Tauber hails from a long line of rabbis, and spent 12 years studying Jewish philosophy and religion before becoming an artist. After receiving his BA in art history and sculpture at Yale University, he attended ArtCenter College of Design, where he received his MFA. Tauber currently lives and works in Winston-Salem, North Carolina, where he is associate professor of art at Wake Forest University. His work has been featured in numerous solo exhibitions at galleries such as Adamski Gallery in Berlin and Aachen, Germany; KOENIG2 by_robbygreif in Vienna, Austria; and Susanne Vielmetter Los Angeles Projects. Important group exhibitions in which he has participated include No Matter. Failure and Art at The Kunstverein Hildesheim, Germany (2008); Flight Dreams at The Art Gallery of Novia Scotia (and traveling) (2008); Gravity in Art at De Appel Centre For Contemporary Art, Amsterdam (2005); The California Biennial at the Orange County Museum of Art (2004 and 2008); and many others.
Border-Ball (2021), the film chronicling Tauber’s journey, has won more than 41 film festival awards including “Best Inspirational Film” at the 2021 Nawada International Film Festival (Nawada, India); “Best Social Justice Film” at the 2021 Santhal Pargana International Film Festival (Deoghar, India); and “Best Experimental Film” at the 2021 Chauri Chaura International Film Festival (Gorakhpur, India). The Border-Ball exhibition at ArtCenter’s Williamson Gallery, will feature highlights of the documentary footage in addition to interviews and content exclusive to the exhibition.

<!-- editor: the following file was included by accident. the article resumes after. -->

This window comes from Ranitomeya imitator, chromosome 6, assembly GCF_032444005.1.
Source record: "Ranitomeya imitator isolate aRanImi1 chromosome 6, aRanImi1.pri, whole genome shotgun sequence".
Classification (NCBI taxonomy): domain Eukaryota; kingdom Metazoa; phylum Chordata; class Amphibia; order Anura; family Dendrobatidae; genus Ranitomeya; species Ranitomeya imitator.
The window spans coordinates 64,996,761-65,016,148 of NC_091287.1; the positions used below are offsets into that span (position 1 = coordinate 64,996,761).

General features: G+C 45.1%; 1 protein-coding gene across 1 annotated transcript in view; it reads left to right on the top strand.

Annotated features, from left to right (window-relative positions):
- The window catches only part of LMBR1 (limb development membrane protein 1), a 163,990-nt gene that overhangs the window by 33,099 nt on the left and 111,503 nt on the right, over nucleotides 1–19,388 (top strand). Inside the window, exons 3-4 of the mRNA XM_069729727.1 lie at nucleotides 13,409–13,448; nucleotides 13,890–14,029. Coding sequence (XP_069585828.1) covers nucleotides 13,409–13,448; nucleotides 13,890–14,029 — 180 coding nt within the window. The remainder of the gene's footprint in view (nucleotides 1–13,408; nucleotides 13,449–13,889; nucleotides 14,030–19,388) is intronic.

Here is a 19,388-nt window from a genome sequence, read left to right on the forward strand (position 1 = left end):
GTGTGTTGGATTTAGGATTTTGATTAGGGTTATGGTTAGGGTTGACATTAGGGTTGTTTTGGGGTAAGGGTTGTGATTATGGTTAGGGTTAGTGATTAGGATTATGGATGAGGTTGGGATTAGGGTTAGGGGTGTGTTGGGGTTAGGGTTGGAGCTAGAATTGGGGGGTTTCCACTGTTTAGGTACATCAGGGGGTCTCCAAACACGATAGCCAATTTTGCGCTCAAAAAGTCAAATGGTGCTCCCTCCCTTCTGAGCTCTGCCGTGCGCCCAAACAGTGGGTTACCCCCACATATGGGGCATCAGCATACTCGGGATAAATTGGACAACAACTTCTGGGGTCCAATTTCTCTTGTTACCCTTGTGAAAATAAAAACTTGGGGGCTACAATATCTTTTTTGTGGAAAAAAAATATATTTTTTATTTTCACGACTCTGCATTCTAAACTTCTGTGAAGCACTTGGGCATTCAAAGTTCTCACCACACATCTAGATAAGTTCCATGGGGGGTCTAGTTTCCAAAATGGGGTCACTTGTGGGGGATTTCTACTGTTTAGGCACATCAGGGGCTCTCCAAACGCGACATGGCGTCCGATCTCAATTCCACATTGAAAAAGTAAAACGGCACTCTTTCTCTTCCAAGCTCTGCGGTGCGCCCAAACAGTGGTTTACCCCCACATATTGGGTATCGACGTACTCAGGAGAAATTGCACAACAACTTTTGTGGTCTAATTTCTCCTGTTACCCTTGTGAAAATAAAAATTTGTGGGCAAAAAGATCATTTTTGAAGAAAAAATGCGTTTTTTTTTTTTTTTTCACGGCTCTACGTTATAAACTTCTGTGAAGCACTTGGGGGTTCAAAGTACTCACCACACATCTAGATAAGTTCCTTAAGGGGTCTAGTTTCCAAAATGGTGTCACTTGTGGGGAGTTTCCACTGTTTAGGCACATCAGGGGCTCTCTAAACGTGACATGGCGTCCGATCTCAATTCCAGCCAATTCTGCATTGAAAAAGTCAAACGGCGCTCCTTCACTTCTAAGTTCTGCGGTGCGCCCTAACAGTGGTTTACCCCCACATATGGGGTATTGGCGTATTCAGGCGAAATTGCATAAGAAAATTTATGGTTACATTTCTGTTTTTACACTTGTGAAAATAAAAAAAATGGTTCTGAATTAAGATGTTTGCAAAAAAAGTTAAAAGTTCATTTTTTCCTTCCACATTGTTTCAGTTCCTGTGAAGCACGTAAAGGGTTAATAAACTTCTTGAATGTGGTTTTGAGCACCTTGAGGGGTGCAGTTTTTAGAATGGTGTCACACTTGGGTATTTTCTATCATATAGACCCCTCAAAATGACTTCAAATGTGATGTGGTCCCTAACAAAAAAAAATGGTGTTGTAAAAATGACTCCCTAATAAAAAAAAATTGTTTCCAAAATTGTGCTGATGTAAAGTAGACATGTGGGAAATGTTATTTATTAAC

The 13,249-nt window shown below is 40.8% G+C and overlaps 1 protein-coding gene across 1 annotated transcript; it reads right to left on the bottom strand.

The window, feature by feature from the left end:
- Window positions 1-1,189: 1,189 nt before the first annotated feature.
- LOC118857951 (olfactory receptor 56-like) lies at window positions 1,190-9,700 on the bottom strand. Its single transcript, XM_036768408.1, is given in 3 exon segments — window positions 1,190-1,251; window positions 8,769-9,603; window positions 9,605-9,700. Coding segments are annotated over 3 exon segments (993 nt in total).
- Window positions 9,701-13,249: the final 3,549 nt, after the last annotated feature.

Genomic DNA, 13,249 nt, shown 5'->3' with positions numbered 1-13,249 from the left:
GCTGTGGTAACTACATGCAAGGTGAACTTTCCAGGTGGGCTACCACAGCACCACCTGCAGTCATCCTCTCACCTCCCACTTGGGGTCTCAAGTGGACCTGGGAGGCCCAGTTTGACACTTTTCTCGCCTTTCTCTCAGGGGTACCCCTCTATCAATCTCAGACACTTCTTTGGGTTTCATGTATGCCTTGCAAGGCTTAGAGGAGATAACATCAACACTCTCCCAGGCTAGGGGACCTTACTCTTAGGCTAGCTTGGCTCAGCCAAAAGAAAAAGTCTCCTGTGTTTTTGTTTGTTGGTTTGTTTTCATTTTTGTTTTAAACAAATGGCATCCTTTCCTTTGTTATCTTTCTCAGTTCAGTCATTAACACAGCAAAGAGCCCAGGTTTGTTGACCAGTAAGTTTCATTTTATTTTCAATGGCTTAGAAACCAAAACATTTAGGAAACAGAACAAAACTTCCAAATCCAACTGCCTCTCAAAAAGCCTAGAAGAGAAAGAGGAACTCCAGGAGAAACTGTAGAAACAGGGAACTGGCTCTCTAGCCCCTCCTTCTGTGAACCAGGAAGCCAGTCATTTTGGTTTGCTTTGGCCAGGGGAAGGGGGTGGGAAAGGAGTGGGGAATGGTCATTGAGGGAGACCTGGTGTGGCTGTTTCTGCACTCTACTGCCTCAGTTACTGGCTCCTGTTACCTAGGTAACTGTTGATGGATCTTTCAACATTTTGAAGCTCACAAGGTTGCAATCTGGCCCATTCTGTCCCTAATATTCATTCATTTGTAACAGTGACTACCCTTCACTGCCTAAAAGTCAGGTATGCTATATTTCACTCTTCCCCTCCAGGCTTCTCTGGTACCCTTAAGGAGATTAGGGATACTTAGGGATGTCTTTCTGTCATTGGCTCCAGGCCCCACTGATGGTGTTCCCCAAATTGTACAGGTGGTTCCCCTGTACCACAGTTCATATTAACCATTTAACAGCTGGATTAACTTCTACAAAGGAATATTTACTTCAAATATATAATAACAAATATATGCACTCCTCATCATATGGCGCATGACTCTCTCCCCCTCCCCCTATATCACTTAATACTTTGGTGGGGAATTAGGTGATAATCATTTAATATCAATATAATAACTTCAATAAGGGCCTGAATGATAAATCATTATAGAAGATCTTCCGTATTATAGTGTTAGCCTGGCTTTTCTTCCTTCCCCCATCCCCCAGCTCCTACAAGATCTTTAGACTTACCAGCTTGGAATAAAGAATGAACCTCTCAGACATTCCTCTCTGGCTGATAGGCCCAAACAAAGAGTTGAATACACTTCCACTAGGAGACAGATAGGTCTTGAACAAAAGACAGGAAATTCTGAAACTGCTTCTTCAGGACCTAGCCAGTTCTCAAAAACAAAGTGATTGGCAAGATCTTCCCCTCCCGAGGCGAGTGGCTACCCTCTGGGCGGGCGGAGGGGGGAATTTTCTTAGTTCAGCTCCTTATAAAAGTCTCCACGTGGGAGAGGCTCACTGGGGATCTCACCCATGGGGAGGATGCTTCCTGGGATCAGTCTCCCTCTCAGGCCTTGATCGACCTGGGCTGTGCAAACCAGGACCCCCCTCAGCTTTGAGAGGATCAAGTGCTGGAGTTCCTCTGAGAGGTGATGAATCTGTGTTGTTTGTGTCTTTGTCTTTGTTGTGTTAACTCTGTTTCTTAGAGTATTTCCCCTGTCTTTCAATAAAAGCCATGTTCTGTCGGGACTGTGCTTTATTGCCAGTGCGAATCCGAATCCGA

Tauber’s work has been featured in numerous media outlets, including National Public Radio (USA), KCRW Radio (Los Angeles, CA, USA), WFDD Radio (Winston-Salem, NC, USA), Deutsche Welle / Deutschlandfunk radio (Germany), ORF Radio: Ö1 (Austria), NBC local news Los Angeles (Los Angeles, CA, USA), NBC local news San Diego (San Diego, CA, USA), the Ovation Network (USA), Swedish Television, ArtReview Magazine, artUS Magazine, and the Los Angeles Times.